The Opinion Pages | Contributing Op-Ed Writer
Guess Who Else Is a Socialist?
One of the side benefits of a well-watched national political debate is the exposure it brings to something obscure and forgotten — like Denmark. Who doesn’t love a country that gave us a dish of frikadeller and rugbrod to go with paid parental leave and universal health care?
“I love Denmark,” said Hillary Clinton during Tuesday’s debate, by way of dismissing a quasi-socialist nation of 5.7 million mostly white people as not the best place to look for solving the problems of a multiethnic democracy of 322 million.
But in fact, the United States may be closer to Denmark than many think. In the reddest of red states — say, Idaho — you can find the kind of socialism, through publicly owned utilities or the federal dam that farmers rely on for their water, that would be right at home among aquavit-sipping Danes.
Once you label something socialist, it brings to mind dour Soviet types trotting out dreary worker clothing for the spring fashion line. Or, here at home, those insufferable parlor room Marxists who think it would be utopia if only we nationalized every Starbucks. In that sense, the worst thing about socialism is the socialists.
Free of the label, a hybrid economy where health care, education and pensions for the elderly are provided, side-by-side-by-side with creative capitalism, works pretty well in the Nordic countries, Britain and Canada. And most of the tenets of what is considered democratic socialism have majority support in the United States.
But “socialism” as a word is poison in this country, except among the young, in large part because it’s associated with failed authoritarian Marxist states. A recent Gallup poll found that half of Americans would not vote for a socialist. More people said they could accept an atheist as president than someone with the scarlet S.
So we don’t like “them.” But we do like many of their ideas. We can thank Senator Bernie Sanders, self-proclaimed democratic socialist, for this healthy debate. This week, Donald Trump called him a “communist.” If so, you can find broad public support for most of the things advocated by the commie from Brooklyn.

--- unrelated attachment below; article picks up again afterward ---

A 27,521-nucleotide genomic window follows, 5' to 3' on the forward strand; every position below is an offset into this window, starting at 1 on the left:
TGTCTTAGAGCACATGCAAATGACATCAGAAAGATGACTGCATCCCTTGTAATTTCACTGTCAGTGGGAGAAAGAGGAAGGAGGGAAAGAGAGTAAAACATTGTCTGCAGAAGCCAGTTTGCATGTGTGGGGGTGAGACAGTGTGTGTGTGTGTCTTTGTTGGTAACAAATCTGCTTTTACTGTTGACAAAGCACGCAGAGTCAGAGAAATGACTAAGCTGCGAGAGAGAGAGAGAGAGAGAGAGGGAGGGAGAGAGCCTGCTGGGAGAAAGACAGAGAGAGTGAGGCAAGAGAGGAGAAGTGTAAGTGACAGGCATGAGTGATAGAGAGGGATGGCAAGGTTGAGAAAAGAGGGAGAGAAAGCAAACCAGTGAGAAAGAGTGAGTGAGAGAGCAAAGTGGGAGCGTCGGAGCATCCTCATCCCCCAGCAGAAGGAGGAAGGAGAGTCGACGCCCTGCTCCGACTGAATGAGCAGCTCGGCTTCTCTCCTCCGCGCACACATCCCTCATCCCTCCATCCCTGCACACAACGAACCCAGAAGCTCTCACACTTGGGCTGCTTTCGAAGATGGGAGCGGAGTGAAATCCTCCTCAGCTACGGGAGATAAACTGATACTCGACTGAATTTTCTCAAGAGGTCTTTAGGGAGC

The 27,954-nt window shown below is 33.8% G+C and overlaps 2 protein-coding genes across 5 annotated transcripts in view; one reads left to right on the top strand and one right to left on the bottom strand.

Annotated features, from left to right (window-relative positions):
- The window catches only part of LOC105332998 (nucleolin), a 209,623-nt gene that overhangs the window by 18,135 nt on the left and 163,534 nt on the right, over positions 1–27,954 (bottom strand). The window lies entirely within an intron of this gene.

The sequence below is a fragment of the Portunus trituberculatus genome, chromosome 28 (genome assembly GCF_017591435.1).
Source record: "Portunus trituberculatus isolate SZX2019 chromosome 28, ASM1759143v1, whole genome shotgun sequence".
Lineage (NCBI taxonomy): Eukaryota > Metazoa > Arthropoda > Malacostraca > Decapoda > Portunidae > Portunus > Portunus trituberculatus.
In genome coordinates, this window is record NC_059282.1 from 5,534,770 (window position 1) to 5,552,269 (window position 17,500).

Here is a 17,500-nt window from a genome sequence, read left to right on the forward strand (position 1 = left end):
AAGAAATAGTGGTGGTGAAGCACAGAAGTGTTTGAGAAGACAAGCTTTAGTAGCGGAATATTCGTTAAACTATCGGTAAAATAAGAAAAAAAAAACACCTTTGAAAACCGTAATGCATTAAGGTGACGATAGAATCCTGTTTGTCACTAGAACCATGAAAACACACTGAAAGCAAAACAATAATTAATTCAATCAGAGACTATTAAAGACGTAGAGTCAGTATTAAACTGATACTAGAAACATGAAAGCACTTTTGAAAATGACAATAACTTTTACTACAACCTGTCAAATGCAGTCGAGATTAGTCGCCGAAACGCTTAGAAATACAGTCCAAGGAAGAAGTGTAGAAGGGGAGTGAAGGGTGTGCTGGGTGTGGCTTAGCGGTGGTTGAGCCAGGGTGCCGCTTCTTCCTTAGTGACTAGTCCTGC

A majority of Americans feel “money and wealth in this country should be more evenly distributed,” according to a CBS News/New York Times poll. Sanders wants to raise the minimum wage; so do 71 percent of Americans. Sanders believes corporations have too much influence on politics, as do 74 percent of Americans. And one of the biggest socialist programs — the single payer Medicare system that is a lifeline to more than 50 million people — is also one of the most popular.
Nearly one in four people in this country gets electricity from a consumer-owned or co-op utility — socialism throughout the heartland. And when President Obama considered privatizing a big government utility and dam operator, the Tennessee Valley Authority, he was met with squawks of protest from some of the most conservative precincts in America.
Obama is no socialist. A socialist would have nationalized General Motors, instead of returning it to capitalistic solvency. A socialist would not have presided over a doubling of the stock market, without adding significant new taxes to Wall Street’s biggest beneficiaries.
Capitalism at its best gives us iPhones and 400 kinds of ice cream and rewards enterprise and innovation. The free market has no small amount of magic. At its worst, capitalism produces pharmaceutical companies that gouge for lifesaving drugs, insurance companies that drop people once they get sick, and a system where secretaries pay a higher percentage of their earnings in taxes than billionaires who do nothing.
Socialism at its best can run an army, a health care system and provide quality education for those who otherwise couldn’t afford one. Libraries and fire departments are socialist institutions. So is the Interstate System of highways created under President Eisenhower. Ditto the nation’s most popular cultural enterprise, the National Football League, which shares its television billions with losers among the teams. At its worst, socialism is grim and stifling, a dead-end for creativity.
The key is to find a balance, as Hillary Clinton said in Tuesday’s debate. “Our job is to rein in the excesses of capitalism so it doesn’t run amok,” she said. In that sentiment, you could hear the historical echo of two great progressive presidents, Teddy Roosevelt and his cousin Franklin, both of whom sought to save capitalism from itself.
She also said, “We are not Denmark.” Nope. Not by any stretch. Denmark has a slightly higher tax load on its citizens than the United States. But it also has budget surpluses, universal health care, shorter working hours, and was recently rated by Forbes magazine as the best country in the world for business.